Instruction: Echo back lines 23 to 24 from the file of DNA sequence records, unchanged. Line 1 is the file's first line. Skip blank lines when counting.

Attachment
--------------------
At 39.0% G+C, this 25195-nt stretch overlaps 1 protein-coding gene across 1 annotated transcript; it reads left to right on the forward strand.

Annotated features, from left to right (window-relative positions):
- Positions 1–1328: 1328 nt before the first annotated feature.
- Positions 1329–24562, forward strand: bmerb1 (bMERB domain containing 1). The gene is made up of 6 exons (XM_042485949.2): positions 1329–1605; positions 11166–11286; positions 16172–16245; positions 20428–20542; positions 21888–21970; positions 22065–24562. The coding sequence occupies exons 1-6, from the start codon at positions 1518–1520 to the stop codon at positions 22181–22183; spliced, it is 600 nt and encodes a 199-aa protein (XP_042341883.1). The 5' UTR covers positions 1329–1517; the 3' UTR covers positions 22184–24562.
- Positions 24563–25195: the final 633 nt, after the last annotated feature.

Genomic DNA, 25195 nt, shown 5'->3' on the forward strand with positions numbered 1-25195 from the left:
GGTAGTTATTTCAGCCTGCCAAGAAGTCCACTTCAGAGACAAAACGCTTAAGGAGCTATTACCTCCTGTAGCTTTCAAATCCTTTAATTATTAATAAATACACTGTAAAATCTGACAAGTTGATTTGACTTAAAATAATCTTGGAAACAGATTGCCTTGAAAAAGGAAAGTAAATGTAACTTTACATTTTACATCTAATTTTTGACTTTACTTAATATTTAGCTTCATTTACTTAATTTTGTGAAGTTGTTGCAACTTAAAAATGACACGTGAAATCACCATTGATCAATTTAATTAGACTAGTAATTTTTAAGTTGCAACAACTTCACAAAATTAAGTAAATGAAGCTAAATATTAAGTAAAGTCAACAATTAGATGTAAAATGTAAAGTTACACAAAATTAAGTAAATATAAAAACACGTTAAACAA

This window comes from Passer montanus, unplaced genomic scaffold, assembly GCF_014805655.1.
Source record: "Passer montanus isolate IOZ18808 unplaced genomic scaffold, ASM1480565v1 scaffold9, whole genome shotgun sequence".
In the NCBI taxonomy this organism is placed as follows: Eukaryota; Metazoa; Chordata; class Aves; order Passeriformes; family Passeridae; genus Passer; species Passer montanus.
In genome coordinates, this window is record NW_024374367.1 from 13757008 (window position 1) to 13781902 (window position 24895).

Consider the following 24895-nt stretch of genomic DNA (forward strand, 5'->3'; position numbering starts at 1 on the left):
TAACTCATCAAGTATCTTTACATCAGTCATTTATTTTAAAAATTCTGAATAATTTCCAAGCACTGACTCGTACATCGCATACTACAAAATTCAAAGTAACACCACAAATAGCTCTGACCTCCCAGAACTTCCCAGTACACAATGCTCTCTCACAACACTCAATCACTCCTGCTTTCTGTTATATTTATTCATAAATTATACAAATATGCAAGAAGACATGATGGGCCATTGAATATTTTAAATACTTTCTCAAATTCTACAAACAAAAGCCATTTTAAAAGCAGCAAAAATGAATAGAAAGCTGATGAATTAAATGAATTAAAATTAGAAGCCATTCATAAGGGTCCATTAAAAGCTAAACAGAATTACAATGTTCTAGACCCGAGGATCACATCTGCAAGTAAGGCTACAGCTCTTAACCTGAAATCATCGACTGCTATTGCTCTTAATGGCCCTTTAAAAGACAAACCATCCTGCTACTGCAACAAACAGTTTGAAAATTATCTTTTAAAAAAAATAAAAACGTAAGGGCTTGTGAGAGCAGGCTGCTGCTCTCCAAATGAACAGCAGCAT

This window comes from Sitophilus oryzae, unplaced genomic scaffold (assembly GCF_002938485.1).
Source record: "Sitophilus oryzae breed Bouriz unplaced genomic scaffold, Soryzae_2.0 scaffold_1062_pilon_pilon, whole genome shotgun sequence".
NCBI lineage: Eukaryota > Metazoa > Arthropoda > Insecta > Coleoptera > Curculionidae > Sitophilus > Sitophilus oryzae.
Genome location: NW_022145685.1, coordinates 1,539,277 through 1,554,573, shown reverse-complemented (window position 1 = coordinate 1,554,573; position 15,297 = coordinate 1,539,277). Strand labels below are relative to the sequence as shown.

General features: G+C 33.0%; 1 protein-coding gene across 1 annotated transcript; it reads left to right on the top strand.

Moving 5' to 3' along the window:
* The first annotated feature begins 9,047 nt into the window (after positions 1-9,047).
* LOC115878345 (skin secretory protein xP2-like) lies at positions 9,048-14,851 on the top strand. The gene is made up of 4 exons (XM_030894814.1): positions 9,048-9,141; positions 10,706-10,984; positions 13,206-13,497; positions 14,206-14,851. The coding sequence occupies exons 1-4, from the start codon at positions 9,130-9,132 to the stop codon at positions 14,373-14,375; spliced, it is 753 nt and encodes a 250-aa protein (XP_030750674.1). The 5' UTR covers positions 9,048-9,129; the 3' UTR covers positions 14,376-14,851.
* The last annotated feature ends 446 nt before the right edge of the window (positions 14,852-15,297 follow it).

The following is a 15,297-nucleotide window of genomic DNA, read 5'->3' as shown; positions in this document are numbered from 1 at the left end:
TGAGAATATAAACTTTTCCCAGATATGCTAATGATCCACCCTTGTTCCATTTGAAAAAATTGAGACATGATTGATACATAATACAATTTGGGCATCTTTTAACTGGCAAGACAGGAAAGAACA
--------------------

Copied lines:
The following is a 15,297-nucleotide window of genomic DNA, read 5'->3' as shown; positions in this document are numbered from 1 at the left end:
TGAGAATATAAACTTTTCCCAGATATGCTAATGATCCACCCTTGTTCCATTTGAAAAAATTGAGACATGATTGATACATAATACAATTTGGGCATCTTTTAACTGGCAAGACAGGAAAGAACA